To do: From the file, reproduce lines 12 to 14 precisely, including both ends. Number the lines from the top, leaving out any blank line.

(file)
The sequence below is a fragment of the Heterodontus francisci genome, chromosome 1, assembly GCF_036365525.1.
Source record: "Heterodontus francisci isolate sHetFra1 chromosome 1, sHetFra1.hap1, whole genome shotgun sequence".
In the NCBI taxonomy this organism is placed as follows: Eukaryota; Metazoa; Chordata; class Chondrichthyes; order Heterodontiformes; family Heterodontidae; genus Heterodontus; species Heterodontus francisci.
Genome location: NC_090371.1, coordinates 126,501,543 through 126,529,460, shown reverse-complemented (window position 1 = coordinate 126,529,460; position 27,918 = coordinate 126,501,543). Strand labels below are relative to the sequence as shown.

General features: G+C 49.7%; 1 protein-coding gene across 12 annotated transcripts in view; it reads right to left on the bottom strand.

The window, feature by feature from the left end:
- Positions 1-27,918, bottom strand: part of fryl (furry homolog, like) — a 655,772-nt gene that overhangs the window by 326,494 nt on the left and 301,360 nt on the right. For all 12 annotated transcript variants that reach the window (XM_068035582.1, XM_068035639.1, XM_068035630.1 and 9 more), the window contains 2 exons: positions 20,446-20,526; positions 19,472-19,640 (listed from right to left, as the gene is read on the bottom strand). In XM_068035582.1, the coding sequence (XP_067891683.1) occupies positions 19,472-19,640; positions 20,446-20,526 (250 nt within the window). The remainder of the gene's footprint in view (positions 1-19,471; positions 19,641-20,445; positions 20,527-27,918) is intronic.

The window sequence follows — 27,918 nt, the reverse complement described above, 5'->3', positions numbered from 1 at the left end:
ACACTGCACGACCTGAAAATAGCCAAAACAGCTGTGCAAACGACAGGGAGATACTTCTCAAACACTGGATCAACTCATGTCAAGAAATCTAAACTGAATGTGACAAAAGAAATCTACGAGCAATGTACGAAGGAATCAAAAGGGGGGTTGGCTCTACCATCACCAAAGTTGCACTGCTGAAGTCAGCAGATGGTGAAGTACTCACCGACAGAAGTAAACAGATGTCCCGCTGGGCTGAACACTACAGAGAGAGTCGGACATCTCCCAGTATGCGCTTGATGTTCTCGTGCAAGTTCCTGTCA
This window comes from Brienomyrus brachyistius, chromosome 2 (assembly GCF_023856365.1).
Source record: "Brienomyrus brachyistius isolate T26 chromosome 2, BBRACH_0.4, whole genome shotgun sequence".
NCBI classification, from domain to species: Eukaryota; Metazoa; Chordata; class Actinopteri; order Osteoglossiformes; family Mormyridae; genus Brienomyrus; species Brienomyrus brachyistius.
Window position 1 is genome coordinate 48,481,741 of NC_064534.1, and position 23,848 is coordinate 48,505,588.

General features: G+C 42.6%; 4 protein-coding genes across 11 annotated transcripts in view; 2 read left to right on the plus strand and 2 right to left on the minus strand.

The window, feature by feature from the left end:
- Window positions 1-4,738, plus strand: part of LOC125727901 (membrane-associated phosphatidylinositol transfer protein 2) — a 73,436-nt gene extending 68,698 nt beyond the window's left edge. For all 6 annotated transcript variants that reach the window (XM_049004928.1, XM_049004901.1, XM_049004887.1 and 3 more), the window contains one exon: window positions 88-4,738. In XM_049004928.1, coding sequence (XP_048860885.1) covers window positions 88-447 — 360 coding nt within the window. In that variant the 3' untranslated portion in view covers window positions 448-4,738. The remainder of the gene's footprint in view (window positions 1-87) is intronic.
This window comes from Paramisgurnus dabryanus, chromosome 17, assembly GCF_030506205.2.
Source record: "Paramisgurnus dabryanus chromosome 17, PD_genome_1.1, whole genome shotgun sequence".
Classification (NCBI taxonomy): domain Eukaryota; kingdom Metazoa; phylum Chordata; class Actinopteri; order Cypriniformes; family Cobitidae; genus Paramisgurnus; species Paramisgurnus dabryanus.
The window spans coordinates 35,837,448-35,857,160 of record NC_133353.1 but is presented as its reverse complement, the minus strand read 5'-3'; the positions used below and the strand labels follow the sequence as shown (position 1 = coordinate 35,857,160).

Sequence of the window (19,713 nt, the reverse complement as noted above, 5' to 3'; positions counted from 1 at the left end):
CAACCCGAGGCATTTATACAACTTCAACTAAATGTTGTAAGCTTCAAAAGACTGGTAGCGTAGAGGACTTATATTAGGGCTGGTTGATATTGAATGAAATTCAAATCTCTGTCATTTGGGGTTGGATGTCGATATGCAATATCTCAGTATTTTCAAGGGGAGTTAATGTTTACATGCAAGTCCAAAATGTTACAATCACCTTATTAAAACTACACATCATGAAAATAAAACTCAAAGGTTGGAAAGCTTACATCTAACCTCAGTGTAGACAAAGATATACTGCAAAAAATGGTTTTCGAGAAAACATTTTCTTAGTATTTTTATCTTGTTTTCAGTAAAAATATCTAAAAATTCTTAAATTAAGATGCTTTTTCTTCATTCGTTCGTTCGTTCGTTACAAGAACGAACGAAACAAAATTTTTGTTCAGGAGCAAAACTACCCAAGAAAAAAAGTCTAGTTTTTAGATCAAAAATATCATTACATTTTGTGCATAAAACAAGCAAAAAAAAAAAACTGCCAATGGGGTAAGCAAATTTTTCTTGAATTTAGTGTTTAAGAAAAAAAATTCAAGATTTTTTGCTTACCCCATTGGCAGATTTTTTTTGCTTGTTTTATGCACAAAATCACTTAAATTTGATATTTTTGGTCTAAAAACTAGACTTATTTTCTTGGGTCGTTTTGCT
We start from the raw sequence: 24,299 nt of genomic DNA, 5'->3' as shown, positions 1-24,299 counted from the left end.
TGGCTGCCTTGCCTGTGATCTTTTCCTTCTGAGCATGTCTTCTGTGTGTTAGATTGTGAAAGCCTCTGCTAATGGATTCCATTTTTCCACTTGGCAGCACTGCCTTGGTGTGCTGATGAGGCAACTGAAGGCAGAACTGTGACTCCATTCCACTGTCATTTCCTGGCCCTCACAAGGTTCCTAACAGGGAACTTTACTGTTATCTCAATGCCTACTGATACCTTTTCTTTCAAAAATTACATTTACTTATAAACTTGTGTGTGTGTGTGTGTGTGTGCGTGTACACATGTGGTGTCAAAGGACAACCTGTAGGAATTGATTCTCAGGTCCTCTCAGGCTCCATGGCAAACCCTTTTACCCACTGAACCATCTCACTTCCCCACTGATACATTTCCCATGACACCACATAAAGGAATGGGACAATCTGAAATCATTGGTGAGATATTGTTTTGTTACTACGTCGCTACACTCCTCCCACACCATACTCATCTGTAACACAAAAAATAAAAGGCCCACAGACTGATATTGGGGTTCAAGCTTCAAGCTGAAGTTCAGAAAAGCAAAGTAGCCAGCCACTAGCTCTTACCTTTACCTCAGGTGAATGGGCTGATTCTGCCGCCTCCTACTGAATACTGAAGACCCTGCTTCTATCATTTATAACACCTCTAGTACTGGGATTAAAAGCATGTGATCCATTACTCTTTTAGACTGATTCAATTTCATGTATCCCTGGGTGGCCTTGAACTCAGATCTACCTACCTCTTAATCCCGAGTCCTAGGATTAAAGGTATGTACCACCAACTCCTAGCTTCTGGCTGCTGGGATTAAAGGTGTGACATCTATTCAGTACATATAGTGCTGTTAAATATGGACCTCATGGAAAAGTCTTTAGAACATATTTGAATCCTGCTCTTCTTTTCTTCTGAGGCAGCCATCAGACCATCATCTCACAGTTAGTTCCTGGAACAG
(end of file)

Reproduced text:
NCBI classification, from domain to species: Eukaryota; Metazoa; Chordata; class Actinopteri; order Osteoglossiformes; family Mormyridae; genus Brienomyrus; species Brienomyrus brachyistius.
Window position 1 is genome coordinate 48,481,741 of NC_064534.1, and position 23,848 is coordinate 48,505,588.

General features: G+C 42.6%; 4 protein-coding genes across 11 annotated transcripts in view; 2 read left to right on the plus strand and 2 right to left on the minus strand.